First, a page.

Short answer: Yes, it is possible. Decreasing average cost implies that marginal cost is less than average cost ($MC<AC$, which can be proved by simply taking the first derivative of $C(q)/q$). With constant marginal cost, there exists a simple linear cost function $C(q)=F+a\times q$ that satisfies the constant $MC$ condition, where the constant $F$ is ...


4

Yes, if there are non-zero fixed costs, and constant marginal cost, then average cost decreases strictly monotonically with quantity, asymptotic to the marginal cost.


4

Hint For profit maximization, either $x_1$ or $x_2$ (but not both) must be zero. If not, say $x_1^*>x_2^*>0$ at the optimum, then one could increase profit by lowering cost by reducing $x_2^*$ without affecting output and thus revenue. Let $z=\max\{x_1,8x_2\}$. The profit function can be written as \begin{equation} p[3(x_3)^{1/3}(z)^{1/3}]-w_3x_3-...


4

You have a Leontief production function and in optimum you will always have $K=\sqrt{L}=q_1$. Now increase both inputs by factor $k>1$ and you arrive at $k*K > \sqrt{kL}=q_2$ where the first inequality follows from $k>\sqrt{k}$ for $k>1$ and the second ineqality from the fact that only the minimum matters in your production function. Therefore ...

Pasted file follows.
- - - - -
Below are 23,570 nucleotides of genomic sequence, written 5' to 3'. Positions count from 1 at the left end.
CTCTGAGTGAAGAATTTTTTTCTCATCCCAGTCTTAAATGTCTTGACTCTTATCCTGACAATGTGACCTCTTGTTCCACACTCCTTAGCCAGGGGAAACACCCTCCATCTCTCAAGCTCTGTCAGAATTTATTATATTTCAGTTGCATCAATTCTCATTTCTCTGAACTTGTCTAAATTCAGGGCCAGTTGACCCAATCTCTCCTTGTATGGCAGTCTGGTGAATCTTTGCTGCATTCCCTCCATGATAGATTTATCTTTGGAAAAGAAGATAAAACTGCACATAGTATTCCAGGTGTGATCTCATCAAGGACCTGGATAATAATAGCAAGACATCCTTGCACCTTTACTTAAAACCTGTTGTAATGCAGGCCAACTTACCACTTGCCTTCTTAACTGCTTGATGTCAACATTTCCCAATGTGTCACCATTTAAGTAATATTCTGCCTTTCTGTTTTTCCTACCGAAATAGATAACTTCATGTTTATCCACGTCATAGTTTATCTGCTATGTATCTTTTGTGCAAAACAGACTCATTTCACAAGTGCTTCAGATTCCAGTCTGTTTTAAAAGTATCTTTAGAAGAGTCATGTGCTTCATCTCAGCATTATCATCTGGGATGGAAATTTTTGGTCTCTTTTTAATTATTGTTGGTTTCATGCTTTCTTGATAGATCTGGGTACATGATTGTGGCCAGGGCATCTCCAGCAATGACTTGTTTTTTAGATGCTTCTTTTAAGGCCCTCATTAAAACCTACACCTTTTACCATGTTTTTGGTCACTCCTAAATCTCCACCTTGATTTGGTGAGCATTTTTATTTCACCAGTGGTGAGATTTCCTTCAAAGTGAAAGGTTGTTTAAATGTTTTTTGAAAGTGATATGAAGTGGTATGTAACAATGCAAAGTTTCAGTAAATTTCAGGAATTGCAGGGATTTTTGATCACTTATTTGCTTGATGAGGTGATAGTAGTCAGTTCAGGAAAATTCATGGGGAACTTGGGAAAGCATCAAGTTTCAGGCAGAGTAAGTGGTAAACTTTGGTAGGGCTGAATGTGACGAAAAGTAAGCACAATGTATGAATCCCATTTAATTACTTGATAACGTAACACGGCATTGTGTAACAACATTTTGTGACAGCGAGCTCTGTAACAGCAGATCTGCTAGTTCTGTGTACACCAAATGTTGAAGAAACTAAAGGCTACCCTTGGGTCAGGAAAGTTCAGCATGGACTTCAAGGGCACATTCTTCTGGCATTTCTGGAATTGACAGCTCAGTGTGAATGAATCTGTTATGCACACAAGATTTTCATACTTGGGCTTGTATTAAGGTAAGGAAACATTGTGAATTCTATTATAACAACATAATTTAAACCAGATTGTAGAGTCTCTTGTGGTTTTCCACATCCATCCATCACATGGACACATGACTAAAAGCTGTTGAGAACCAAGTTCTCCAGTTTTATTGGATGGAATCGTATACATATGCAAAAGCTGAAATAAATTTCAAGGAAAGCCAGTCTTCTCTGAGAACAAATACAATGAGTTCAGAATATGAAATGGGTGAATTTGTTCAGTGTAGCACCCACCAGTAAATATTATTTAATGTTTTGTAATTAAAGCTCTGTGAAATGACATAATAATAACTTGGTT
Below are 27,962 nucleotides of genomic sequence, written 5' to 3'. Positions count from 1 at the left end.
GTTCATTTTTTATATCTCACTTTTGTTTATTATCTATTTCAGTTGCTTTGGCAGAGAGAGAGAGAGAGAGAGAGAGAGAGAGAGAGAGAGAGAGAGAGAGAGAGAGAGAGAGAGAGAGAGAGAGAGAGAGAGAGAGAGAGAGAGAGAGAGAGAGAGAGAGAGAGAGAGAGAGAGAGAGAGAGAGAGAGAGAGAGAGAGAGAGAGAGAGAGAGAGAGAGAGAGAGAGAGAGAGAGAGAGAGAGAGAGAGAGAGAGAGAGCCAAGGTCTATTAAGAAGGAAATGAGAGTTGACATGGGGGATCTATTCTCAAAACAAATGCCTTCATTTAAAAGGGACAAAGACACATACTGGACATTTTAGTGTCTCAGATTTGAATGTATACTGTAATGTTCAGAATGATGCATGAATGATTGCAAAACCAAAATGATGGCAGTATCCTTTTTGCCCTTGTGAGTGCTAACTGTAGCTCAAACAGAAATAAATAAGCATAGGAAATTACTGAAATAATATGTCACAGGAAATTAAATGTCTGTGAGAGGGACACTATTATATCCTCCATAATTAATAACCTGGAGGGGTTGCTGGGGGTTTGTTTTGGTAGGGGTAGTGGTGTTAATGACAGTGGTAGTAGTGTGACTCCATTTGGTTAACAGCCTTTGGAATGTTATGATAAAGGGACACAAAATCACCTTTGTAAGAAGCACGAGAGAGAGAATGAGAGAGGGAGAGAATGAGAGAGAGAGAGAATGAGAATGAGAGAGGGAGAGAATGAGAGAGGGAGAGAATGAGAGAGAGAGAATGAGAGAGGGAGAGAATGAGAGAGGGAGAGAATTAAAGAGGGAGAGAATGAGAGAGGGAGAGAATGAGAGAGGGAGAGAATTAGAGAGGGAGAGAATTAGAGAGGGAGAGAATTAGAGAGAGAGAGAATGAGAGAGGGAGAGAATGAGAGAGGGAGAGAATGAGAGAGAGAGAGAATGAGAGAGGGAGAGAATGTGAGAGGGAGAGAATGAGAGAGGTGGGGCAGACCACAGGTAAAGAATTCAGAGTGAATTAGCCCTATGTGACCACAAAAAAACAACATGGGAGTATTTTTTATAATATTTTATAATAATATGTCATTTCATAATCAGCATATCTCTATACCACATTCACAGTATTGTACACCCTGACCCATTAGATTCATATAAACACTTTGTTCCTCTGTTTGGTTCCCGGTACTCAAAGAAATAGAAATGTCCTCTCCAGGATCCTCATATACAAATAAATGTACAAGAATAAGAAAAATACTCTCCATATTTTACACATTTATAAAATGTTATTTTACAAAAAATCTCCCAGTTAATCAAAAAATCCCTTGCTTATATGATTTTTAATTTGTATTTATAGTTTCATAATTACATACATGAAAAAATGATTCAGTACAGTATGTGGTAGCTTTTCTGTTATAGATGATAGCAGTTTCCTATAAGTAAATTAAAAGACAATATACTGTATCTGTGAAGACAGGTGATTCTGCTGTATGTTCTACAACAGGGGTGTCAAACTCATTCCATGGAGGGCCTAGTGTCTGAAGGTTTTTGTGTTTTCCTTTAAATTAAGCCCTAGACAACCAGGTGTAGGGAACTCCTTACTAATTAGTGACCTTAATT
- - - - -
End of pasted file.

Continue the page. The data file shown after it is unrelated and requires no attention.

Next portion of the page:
4

To understand what is the issue here, try dutifully to examine all possible sub-cases in the production function. The production function is $$Q_0 = \min\{K_0, L_0^{1/2}\}$$. Consider cases A. $K_0 < L_0^{1/2}$ Here $Q_0 = K_0$. Consider $Q_{\lambda }\equiv \min\{\lambda K_0, \lambda^{1/2}L_0^{1/2}\},\;\;\; \lambda>1.$ Subcase A1. If $\lambda K_0\leq \...


4